Freedom of Conscience
There’s a group in our country who wants what they want. They communicate these wants through their leaders.
So, what do they want?
One example is something they want is atheists out of America. We know this through messages (called sermons) from official representatives of their organizations (called churches) led by official spokespersons (called preachers). Further, we know these messages are official because the membership (called congregations) has indicated support by voting (called money) for these representatives.
Another example (as if we needed more) is elected representatives (called Republicans) trying to control other human beings (called legislation) extending the “rights” of some to the detriment of others. These are the so-called Freedom of Conscience laws.
A few attempts have failed so far, including the one in Arizona just this week, but make no mistake about it. More are on the way. This will continue until one becomes the law of the land, at which point it will be appealed (at great expense) where it will finally be decided by the Supreme Court of the United States.
Now, I know that this combative group isn’t representative of all religious, conservative, Republican folks out there. There are lots of good, sincere and well-intentioned people on both sides of most any issue. (Even if one side stubbornly refuses to admit it.) But these types are supported by enough people that their messages often have as much power as a gathering storm.
The Freedom Of Conscience strategy represents a shift from the time-honored traditions of “abomination” and “you’re going to Hell.” One thing about the Culture War: It never ends and scouts are always being dispatched to probe for weaknesses along enemy lines.
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Hit and Run: The Solution
Yesterday, while feeling angry after watching the news, I spewed some aggression in the form of a blog post about the heinous problem of hit-and-run drivers.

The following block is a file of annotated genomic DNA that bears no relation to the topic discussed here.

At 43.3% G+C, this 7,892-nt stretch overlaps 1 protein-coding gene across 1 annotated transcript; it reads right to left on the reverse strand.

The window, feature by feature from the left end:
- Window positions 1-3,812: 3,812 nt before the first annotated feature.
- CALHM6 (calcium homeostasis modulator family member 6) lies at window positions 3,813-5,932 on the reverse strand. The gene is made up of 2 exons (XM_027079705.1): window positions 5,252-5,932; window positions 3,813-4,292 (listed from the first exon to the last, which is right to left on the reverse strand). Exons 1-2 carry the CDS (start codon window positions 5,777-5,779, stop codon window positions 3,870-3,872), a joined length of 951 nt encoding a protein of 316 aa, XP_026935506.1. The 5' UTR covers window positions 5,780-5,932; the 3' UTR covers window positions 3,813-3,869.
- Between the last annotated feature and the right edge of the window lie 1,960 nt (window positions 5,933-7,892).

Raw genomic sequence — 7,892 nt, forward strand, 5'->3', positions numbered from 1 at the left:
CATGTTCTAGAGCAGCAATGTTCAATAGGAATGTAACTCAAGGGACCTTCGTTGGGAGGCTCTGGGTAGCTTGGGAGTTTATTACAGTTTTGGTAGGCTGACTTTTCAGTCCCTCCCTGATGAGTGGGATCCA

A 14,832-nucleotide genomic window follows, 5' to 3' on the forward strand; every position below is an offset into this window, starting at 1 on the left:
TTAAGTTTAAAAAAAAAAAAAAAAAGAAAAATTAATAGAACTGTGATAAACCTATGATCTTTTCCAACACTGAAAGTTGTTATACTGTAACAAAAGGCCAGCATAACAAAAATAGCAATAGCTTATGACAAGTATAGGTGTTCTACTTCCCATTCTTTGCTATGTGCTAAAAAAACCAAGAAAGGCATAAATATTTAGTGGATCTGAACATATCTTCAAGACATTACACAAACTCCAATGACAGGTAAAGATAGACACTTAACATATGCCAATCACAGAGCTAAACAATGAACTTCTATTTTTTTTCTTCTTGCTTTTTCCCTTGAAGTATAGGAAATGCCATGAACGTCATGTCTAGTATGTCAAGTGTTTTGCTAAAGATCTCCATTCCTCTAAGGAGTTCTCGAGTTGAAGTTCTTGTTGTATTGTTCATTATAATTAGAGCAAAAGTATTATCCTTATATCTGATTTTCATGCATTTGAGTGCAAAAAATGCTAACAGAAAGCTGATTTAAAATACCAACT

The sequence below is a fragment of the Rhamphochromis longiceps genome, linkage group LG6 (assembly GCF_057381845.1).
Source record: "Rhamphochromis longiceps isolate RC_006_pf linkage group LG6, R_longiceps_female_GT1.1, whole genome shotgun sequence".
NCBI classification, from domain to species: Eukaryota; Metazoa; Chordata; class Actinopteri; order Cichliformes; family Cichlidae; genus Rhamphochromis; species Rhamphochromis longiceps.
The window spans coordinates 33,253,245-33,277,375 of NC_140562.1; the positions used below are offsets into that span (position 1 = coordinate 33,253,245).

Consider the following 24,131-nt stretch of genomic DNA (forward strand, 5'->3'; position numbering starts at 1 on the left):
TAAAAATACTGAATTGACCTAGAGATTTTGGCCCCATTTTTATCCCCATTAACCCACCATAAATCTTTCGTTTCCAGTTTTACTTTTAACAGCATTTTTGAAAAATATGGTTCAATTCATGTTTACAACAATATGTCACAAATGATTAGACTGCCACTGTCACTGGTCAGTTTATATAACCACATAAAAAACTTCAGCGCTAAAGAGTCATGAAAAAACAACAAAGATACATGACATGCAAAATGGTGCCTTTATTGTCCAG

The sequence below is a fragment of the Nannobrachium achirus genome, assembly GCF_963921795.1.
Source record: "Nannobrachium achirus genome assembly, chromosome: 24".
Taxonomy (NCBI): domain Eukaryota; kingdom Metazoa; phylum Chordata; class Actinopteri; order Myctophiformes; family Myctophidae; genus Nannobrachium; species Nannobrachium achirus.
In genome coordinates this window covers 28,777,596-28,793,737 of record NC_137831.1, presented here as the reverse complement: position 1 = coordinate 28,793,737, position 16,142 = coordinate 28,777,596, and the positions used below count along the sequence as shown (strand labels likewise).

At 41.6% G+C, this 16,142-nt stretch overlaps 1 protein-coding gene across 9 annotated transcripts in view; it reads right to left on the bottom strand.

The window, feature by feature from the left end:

Today, I’m back for more of the same, but this time without the aggression. This time I have the solution.
Google and the like may be feverishly pouring millions (billions?) into pie-in-the-sky dreams about cars that can drive themselves. Ostensibly this will solve the hit-and-run problem once and for all. I hope they spare a few subroutines for things like hit-and-run morality. (With embedded advertising, of course.) Perhaps a Fourth Law of Robotics? “This robot will not allow asshole human beings to override operation after an accident in an attempt to break the law. Check out the hot deals on polar fleece at Old Navy.”
One can dream.
Meanwhile, we need a solution in the here and now. We can’t afford to wait.
What I propose is simple: A federal law that mandates installation of an Accident Reporting Device (ARD) in all vehicles. This device will, when an accident is detected, immediately communicate, via satellite, the following information to a national law enforcement database:
- Unique vehicle ID
- GPS coordinates
- Collected accident data (location on vehicle, type of impact, force of impact, etc.)
The law will be written in such a way that operating a motor vehicle with an ARD that has been tampered with or disabled in any way will be a serious crime. This will be treated in similar fashion to refusal to submit to a sobriety test.
When vehicles are stopped by law enforcement they shall have the authority to conduct an inspection of the ARD to ensure compliance. This is similar to the authority to ask for proof of insurance.
Costs of the ARD program will be passed on to consumers.
Vehicles will be required to pass ARD compliance testing every 24 months before vehicle registration is issued.
Any ARD compliance violation will result in suspension of driving privileges for one year (or more for each subsequent violation).
The purpose of the program is to give law enforcement a simple yet powerful tool to fight crimes like hit-and-run. In the event of an accident involving hit-and-run, the database can be checked to easily determine which vehicles were involved. The database may have other uses, like identifying vehicles involved in large incidents, etc.
Some might raise objections to a program like this on privacy grounds or that it creates more bureaucracy. Both are legitimate concerns.
Regarding privacy, the program is mostly non-invasive in that it only “pings” during an event and the law should be written with privacy in mind. (For example, the database can only be queried, by law enforcement, when certain criteria is met.) Further, since the ARD only reports during an accident, privacy concerns are minimal. The ARDs shall be designed and constructed in such a way “on-demand” or continuous tracking is impossible.